(Photo/Courtesy of the report "The Fundamental Dimensions of National Governance: China Perspective 2016 National Governance Index")
China ranked 28th on the latest international governance index ranking, making itself a unique presence among the developed countries on the index, according to a report issued in Shanghai on Jan. 8.
The report surveyed 192 countries across the globe, placing Denmark in the top position, followed by Finland and France. The U.K. and Germany came 12th and 7th respectively. China, meanwhile, came in 28th, close on the heels of the U.S. (26) and Canada (27).
At a press conference on Jan. 8, You Tengfei, a researcher with the team that assembled the index, pointed out that the top 30 countries mainly fall into two categories: developed and modern Western nations, such as the U.K. and the U.S., and countries with exceptional natural endowments or relatively small governance scales, such as Denmark and Singapore.
“China is an exception...It is the only developing country within the top 30 on the ranking that has a per capita GDP of less than $10,000, when the rest have per capita GDP of over $20,000. It is a remarkable and hard-won achievement for China, as a developing country with a vast territory and complex governance,” said You.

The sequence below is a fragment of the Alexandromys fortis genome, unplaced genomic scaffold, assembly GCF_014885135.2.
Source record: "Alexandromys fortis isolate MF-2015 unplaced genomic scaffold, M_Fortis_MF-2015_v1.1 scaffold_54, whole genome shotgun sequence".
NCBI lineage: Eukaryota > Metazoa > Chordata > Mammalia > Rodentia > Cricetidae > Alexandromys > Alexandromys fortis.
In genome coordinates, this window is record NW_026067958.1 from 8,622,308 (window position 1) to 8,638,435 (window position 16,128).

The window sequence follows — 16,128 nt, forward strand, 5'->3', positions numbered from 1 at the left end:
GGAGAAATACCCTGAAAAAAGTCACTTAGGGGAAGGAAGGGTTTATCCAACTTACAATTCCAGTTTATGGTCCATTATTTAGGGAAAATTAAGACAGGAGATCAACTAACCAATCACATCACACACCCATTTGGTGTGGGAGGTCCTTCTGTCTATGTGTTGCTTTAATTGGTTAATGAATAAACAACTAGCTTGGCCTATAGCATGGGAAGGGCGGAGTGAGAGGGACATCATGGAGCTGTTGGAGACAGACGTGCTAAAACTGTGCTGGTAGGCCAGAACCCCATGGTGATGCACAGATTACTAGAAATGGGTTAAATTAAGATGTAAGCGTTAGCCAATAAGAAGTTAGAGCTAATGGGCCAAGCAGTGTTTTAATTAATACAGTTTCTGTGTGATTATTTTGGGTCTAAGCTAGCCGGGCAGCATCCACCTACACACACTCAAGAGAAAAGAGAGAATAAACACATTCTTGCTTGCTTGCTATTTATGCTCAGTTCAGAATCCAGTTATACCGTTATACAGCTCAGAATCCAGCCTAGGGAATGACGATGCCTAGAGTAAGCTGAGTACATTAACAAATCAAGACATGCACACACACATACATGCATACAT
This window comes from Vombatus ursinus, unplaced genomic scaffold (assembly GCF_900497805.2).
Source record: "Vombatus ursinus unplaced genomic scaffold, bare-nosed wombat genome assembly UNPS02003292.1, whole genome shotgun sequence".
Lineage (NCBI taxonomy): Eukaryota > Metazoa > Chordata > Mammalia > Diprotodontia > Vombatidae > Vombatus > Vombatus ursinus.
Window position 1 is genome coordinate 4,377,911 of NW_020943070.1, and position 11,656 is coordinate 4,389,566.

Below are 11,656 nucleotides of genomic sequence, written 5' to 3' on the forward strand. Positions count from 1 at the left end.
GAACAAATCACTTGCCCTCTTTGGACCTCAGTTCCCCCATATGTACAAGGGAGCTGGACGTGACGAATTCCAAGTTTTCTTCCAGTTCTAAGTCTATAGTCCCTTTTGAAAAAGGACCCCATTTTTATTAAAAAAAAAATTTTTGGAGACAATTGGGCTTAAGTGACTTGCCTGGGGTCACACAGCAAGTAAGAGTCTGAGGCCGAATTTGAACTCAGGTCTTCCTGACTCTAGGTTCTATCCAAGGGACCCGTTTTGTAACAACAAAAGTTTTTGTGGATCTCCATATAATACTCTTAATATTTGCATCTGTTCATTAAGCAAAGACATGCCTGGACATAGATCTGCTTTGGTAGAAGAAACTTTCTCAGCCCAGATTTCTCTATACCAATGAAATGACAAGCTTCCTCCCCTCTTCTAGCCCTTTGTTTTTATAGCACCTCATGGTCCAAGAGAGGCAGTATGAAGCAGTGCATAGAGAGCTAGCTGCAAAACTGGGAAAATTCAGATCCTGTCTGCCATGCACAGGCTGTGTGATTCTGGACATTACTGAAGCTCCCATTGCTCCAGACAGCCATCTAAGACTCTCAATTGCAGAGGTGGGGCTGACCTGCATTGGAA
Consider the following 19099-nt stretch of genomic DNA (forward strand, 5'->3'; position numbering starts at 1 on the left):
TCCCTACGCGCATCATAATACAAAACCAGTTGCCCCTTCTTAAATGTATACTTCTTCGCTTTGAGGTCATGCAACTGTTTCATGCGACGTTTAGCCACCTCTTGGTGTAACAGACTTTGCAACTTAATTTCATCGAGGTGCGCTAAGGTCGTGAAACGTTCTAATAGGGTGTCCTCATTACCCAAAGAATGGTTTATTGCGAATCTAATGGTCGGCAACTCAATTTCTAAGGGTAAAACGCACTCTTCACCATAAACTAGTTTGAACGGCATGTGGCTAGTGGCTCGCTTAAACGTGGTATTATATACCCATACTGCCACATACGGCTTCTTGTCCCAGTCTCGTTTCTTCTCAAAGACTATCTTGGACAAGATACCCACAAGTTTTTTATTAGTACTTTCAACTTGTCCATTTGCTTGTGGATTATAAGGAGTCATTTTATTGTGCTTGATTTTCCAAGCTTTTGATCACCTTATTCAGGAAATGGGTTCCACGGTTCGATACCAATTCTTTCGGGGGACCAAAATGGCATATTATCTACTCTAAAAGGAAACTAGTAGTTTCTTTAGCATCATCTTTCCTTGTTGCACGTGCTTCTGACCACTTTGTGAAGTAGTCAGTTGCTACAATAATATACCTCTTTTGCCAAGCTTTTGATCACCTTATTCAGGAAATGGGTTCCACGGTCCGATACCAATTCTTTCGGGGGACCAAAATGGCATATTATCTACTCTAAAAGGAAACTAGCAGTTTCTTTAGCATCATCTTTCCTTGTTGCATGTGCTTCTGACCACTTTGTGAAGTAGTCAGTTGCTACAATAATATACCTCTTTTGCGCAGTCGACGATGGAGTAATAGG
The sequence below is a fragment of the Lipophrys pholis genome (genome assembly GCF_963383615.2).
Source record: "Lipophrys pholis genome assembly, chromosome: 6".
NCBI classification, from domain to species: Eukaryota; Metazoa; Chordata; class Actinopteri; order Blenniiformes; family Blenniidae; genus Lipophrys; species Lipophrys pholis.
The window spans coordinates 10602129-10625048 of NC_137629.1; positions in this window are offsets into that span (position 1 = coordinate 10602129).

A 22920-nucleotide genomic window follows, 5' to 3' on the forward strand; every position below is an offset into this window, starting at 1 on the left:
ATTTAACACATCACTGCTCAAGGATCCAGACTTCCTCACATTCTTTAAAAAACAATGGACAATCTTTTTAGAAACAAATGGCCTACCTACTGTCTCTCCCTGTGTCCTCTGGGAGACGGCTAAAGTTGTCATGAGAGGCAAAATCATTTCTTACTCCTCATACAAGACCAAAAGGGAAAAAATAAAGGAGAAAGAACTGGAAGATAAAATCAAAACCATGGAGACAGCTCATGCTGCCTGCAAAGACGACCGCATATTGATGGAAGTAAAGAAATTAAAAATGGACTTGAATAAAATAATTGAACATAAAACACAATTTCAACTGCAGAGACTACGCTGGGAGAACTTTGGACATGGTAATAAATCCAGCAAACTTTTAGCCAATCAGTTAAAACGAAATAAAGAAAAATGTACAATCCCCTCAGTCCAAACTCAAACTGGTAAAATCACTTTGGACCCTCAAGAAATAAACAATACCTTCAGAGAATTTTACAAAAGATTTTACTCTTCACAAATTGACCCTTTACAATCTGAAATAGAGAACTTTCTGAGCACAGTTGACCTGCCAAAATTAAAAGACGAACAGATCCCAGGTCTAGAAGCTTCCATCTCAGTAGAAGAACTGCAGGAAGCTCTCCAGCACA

The report was published by the Political Science Institute of East China University of Political Science and Law (ECUPL) in Shanghai. The indicator system includes three primary indicators: fundamental, normative and sustainability. Together, these indicators evaluate countries on infrastructure and services, justice, innovation, environmental protection and more.
China ranked 60th according to the fundamental indicator, 37th by the normative indicator and 7th by the sustainability indicator, with an excellent performance in innovation.
“For a country with 1.4 billion people and 9.63 million square kilometers of territory, China’s inclusion in the top 30 must be contributed to its major infrastructure thrust proposed after the reform and opening up,” You noted.
“Any country’s governance process is like climbing a ladder: one must step firmly on each rung, especially developing countries like many in Africa. Some over-emphasize normative indicators such as justice and fairness when performance on more basic indicators like infrastructure and public service is still poor,” said Gao Qiqi, dean of the Political Science Institute of ECUPL and also project manager for the index.
It is this excessive focus on normative indicators by some Western countries that causes problems on the sustainability indicator, Gao noted.
The report proposes solving developing countries’ governance challenges from a Chinese perspective. The first priority is to set up a global infrastructure alliance and innovate on infrastructure investment and financing models; the second is to cooperate with international organizations and carry out construction with their support and material aid; the last is to coordinate financial input and design long-term programs.
“A country’s governance does not involve material progress, but progress on ideology. It should be noted that this governance index carries a distinctive Chinese flavor, but it will also resonate with other countries. The reason we propose our governance index is not to talk about ourselves, but to communicate with others,” said Ying Peili, Party chief of the ECUPL.